By Brian Morris, SF MSG (Ret)
On Monday, October 1, 2018 former Staff Sgt. Ronald J. Shurer II received the Medal of Honor for going above and beyond the call of duty on April 6, 2008 while assigned to Special Operations Task Force-33 during Operation Commando Wrath in Shok Valley, Afghanistan. 
I remember that day well. I was the Air Reaction Force (ARF) team lead for a combined US and Afghan 8-man quick reaction force (QRF) that was flying racetracks above the objective on standby in the event of an emergency. We got the call to go in almost immediately after the initial infil, just after the fighting started and things started to go badly. As we hit the ground I can remember the chill of the ice-cold river water on the valley floor making contact with my feet through my boots. I had the vulnerable feeling that my element was almost completely exposed – the impact of enemy automatic rifle fire could be clearly seen and heard just ahead as we made our way forward towards the fierce fire fight that was raging only several hundred meters up the valley.
When we could no longer move under cover I made the call for my element to set up a fighting position where we could support ODA 3312 which was just up the valley from our position. ODA 3312 was run by their warrant and the Team Sergeant, Master Sergeant James Lodyga.  If my memory serves me they were short a team leader due to their detachment commander, then Captain Bob Cusick, having been wounded a month or so prior on the same night that Robert J. Miller earned the Medal of Honor posthumously for his actions.
Map: Shok Valley is located in the remote mountainous province of Nuristan – highlighted in red.
ODA 3312 was about 200 meters up the valley from my position and at the base of the steep hills and sheer cliff faces that ODA 3336 was attempting to negotiate down in order to get out of the direct line of enemy fire. Sadly my element lost one of the Afghan Commandos that was attached to my ARF to enemy gunfire in the river that day. I believe that one of ODA 3336’s most trusted and competent interpreters lost his life that day as well . . . I’m pretty sure his name was CK.
One thing is for sure; while there was more than just one ODA on the objective that day, ODA 3336 was without a doubt the most exposed element on the ground. Due to the extreme nature of the terrain, the ODA found themselves – for a substantial portion of the fight – cut off and exposed to a massive amount of sustained enemy fire. The team did not have the luxury of any of the other elements being able to cover their withdrawal as they made their way down a virtual shear cliff.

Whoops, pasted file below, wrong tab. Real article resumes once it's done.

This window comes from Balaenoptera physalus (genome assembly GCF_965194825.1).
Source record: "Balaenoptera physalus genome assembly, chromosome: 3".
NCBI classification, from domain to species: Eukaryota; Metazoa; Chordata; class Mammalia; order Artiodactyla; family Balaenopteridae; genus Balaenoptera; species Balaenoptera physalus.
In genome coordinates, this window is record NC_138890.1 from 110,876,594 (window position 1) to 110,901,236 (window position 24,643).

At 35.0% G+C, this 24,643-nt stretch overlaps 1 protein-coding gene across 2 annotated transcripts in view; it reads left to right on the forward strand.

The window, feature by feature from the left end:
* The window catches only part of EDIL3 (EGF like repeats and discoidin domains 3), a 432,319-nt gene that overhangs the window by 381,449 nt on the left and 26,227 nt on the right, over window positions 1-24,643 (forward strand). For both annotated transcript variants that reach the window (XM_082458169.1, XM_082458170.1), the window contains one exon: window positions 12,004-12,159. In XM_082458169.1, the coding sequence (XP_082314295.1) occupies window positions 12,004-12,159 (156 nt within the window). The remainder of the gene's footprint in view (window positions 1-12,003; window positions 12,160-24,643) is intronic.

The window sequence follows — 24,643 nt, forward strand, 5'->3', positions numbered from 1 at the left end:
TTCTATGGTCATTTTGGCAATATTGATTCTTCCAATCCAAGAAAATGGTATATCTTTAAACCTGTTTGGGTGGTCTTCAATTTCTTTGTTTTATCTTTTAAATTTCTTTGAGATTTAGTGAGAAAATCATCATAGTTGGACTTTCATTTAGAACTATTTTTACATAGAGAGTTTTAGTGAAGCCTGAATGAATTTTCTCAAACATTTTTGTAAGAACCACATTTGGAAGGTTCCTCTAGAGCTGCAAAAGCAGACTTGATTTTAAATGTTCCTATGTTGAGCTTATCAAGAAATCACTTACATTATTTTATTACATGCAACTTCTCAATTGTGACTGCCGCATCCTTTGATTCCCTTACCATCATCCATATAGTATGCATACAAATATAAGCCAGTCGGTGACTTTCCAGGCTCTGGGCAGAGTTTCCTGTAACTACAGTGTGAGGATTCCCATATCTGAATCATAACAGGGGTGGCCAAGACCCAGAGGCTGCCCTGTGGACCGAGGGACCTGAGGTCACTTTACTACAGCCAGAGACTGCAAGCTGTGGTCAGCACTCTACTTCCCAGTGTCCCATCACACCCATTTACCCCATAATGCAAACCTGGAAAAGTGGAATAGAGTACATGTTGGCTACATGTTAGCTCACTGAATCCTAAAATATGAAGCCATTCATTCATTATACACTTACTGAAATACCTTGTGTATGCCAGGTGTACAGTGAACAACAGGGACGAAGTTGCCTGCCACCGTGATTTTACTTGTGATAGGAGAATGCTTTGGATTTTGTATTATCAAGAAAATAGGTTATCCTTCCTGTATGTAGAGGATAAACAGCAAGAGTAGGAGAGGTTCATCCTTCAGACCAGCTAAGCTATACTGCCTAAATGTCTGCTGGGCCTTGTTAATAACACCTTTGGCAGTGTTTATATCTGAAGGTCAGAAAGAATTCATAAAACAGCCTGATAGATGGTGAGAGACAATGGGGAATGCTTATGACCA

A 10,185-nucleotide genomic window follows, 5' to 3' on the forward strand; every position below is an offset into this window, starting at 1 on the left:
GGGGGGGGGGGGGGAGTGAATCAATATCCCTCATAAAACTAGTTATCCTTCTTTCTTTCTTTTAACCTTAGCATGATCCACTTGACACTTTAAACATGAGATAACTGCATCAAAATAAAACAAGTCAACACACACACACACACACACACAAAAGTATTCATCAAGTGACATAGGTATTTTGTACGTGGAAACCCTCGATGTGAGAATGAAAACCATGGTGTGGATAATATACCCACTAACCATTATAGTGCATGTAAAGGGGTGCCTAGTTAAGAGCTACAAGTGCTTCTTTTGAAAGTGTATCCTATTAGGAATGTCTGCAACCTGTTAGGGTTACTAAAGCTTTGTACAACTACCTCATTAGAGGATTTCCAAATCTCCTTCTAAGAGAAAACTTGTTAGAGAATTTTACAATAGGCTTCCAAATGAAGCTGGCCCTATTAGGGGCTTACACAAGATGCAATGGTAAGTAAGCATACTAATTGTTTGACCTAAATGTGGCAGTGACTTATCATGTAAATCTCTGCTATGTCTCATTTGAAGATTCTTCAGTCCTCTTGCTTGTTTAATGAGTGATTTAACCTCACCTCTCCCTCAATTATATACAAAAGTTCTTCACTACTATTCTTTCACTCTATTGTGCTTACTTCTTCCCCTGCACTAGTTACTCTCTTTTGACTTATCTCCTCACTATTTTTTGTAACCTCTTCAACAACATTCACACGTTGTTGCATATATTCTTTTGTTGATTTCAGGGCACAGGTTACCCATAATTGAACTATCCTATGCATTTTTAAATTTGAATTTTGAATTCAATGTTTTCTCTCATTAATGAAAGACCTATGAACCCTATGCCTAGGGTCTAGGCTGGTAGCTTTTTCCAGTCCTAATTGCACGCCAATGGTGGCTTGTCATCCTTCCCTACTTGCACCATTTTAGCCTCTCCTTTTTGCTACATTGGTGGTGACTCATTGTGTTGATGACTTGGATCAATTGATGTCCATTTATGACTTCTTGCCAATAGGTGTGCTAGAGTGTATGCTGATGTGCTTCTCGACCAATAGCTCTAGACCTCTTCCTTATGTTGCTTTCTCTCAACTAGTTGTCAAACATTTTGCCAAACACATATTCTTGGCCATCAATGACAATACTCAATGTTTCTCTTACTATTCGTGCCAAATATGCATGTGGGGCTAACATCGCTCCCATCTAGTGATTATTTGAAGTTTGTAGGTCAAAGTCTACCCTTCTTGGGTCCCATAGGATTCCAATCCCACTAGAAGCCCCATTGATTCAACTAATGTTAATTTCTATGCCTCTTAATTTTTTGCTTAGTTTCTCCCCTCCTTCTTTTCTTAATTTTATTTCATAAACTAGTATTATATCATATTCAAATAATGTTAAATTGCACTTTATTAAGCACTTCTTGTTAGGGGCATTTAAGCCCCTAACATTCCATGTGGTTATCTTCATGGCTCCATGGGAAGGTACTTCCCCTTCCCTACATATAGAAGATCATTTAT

I can still remember to this day the horribly helpless feeling of listening to Master Sergeant Scott Ford call out over the radio for assistance for his team. You could clearly and distinctly hear the life start to leave his voice as the blood ran out of his body. I was so relieved to find out in the days following that he had survived his gunshot wounds and was expected to live and make a full recovery.
In the end ODA 3336 proved to be almost larger than life on that day with most of the team members receiving Silver Stars for their actions. One event that comes to mind is then Staff Sergeant John Wayne Walding sliding down the cliff with his severed leg held tightly in one arm and clutching his M4 rifle in the other. It was during this time that Staff Sergeant Shurer went above and beyond the call of duty by displaying a level of bravery that is just as deserving as any who have received our nations highest honor in the past.
I can recall being on the radio talking in both UH-60 Blackhawk Medevac birds as they came into a hot LZ in order to guide them under an electric power cable that ran from a generator on one side of the valley to a fortified fighting position on the other side of the valley. Staff Sergeant Shurer saved the lives of a lot of guys that day and he deserves all the honors and accolades that he can get. His actions were no less than heroic and he is a great example of the caliber of men who are serving in SF today.
By the time we got extracted we were all physically and mentally exhausted. Everyone was low on ammo and water, and my team was out of 84 mm recoiless rifle rounds for the Carl Gustaf. After more than 6 hours of fighting in the river bed and the ridge lines, at the end of the day the ODA 3336 JTAC dropped over 20,000 lbs of ordnance onto this giant enemy strong hold. Some of the bombs were so close to our fighting position that boulders the size of Volkswagens came flying off the side of the mountain coming to rest uncomfortably close to our position. Finally, after what seemed like an eternity we consolidated and sat in a defensive perimeter, watching what was left of Shok village smoking and smoldering off in the near distance, waiting for an extraction that almost did not happen.
I can remember the ODA 3336 commander, Captain Kyle Walton, telling me that he received message traffic that there was some inclement weather rolling in and the exfil birds were not sure if they could make it to our extreme altitude under the current weather conditions. To make things worse, we received intelligence that the enemy was regrouping on the other side of the ridge and planning a counter attack on our now exposed position while we waited in PZ posture.